Tonight (Friday) we were on our way to the Zakh for another round of meat shopping and ran into a very American-looking young man. We stopped and introduced ourselves and found that he was from Hong Kong–the area Information Technology manager for the Church–and was in Mongolian on a yearly visit. He asked if we knew of any good restaurants so we scratched our shopping plan and headed for an American place. As we were eating the electricity went out and candles were put on our tables–we were glad we had timed it so that our food was already cooked! It was an enjoyable evening and so convenient to talk about IT issues in our own office! We invited him for Sunday dinner because there is nothing worse than to be stuck in a hotel room with nothing to do.

Well, guess what? There is no power in our apartment either! So, we have candles lit but, thanks to modern technology, we have computer power. What a perfect time to reflect on the past week with nothing else to get in the way. Oh, the power just came on!!! There was no power last Sunday at our church building across town and someone said that they are getting ready for the winter by turning off and checking all the lines…maybe that’s what is happening!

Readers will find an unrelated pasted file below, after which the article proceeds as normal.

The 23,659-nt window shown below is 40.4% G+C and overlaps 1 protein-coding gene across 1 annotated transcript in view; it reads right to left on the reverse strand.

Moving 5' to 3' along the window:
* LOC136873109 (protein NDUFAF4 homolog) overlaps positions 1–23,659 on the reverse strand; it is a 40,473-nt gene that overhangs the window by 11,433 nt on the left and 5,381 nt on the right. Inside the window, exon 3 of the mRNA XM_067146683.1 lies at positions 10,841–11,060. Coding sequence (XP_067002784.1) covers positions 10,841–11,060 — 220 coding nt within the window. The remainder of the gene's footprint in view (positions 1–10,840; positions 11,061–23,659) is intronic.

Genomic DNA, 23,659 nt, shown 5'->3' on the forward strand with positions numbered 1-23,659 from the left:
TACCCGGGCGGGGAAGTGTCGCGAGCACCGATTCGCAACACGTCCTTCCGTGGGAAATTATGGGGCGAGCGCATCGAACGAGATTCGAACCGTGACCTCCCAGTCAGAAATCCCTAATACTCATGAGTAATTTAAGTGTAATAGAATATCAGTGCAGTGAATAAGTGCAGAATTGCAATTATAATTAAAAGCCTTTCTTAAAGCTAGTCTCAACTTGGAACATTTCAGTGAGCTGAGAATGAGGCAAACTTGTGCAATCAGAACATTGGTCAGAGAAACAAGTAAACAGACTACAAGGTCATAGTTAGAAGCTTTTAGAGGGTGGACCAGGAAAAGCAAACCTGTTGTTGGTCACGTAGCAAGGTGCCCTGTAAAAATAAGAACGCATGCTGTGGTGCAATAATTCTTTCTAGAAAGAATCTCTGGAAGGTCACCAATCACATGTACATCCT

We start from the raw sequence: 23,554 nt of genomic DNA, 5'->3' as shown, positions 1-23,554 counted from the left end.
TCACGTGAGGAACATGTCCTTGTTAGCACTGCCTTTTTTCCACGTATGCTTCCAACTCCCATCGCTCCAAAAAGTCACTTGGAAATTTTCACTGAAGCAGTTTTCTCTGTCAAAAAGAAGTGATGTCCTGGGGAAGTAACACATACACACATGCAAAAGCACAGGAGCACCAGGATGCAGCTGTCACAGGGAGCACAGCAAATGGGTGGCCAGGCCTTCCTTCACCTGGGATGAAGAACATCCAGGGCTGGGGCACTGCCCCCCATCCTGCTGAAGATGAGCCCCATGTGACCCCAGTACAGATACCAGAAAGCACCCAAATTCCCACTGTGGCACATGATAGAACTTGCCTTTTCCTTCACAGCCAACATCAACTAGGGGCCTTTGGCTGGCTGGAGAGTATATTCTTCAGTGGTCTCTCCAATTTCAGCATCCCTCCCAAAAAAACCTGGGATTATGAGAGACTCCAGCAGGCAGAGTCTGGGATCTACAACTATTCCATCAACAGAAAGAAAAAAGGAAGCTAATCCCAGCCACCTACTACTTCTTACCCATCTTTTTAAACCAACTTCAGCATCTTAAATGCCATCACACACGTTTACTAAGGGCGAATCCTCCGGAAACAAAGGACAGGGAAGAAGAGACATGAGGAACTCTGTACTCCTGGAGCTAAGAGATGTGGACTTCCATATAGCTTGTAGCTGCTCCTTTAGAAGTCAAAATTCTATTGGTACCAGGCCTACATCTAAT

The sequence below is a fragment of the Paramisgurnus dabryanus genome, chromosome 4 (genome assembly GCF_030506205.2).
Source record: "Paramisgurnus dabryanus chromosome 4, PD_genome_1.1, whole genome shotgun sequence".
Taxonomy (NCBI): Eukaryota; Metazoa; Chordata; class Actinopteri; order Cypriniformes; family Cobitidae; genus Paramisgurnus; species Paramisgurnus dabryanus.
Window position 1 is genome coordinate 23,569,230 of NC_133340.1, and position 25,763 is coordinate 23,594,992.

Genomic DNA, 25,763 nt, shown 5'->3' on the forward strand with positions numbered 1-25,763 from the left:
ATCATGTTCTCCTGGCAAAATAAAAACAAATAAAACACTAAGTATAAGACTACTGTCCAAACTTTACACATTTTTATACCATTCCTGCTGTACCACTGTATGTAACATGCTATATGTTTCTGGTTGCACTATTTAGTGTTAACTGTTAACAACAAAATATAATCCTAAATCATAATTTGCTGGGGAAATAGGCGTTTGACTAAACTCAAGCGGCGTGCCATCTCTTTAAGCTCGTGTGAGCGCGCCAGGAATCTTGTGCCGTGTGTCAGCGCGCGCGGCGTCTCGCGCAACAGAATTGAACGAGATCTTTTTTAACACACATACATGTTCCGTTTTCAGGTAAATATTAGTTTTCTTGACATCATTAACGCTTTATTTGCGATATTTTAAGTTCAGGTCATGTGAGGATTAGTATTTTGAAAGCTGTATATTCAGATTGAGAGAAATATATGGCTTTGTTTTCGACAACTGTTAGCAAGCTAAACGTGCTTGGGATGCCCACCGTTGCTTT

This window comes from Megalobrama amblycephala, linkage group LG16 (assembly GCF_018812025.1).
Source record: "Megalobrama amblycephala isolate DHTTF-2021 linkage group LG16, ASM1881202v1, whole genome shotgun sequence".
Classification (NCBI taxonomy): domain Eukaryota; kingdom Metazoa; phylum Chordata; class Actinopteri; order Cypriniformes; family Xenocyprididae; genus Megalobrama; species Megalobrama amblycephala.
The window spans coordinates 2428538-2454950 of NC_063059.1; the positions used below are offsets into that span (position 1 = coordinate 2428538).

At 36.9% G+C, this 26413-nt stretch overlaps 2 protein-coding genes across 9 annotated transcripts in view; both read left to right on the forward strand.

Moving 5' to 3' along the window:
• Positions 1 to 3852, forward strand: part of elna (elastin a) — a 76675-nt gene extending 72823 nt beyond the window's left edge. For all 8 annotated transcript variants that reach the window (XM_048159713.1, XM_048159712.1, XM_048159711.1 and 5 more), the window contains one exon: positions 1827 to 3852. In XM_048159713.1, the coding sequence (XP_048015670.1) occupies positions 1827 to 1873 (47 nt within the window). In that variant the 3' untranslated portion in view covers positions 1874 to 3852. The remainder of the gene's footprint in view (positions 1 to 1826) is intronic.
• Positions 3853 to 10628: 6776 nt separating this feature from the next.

Let’s start with last Saturday–we left our apartment at 8:00am for a Sukhbaatar Branch “Outing.” We reached the church and finally boarded a bus. (Think about it–when most people don’t own cars, you have to furnish transportation.) We rode for about an hour and we were still in our branch boundaries. We finally reached a park with beautiful surroundings. Some members immediately started putting up tents, others had quilts to sit on, umbrellas to shelter from the sunshine, and lots of food. Neither of us had even thought about food–we were under the impression that we’d eat lunch together and then go home. I did bring some chocolate chip cookies for a fun treat but we had lots of people offering us all sorts of sweet breads and dried fruit. Then, the Relief Society counselor that speaks English, fixed us some wonderful sandwiches–fried salami, cucumbers, and cheese spread. Everyone visited and the hours started rolling by. Then, the men had a fire burning and started putting mutton meat, cabbage, carrots, potatoes and onions into two cans that looked like huge milk cans with a clamp-down lid. They took rocks out of the fire and put them inside, too! Finally, when nothing more could fit in, the lid was clamped down and the can was put on the fire. About an hour later, a steaming hot dinner was served! We were a little hesitant about the mutton but it really was delicious–maybe eating it with your fingers helped??? Each can served about 50 people. We were about ready to go home…but wait…the soccer and basketball games were just starting and the women pulled out decks of cards and the kids played here and there. I was asked to play “DONKEY” and had to do jumping-jacks when I was not fast enough. Elder Francom was here and there but there wasn’t much visiting to do since very few people spoke English. We were walking around and some older members asked us to try their drink. They poured a cup full of white “milky” liquid, we tasted it only to find out that it was FERMENTED MARE’S MILK–AIRIG!!! We both took a sip–I wanted to be polite and drink more but just couldn’t!!! It was just…nasty…sour…putrid!!! A sweet older lady took our cup and downed the whole thing while her husband chugged on a big bottle!!! Oh, my!!! Finally, a little after 5:00pm the games dispersed…tents came down…and we were finally rewarded with a ride back home. But wait!!! The bus STOPPED half-way back to the church and every man got out and started pushing it. When it started, it was hilarious watching them all run (including Elder Francom) and trying to jump back on the rolling bus. The bus driver stopped at a gas station so maybe he was just low on gas? We finally reached the church, caught another bus home, and finally arrived at almost 8:00pm that night! What a day…what an adventure…what a great way of showing branch members that we were part of them!!!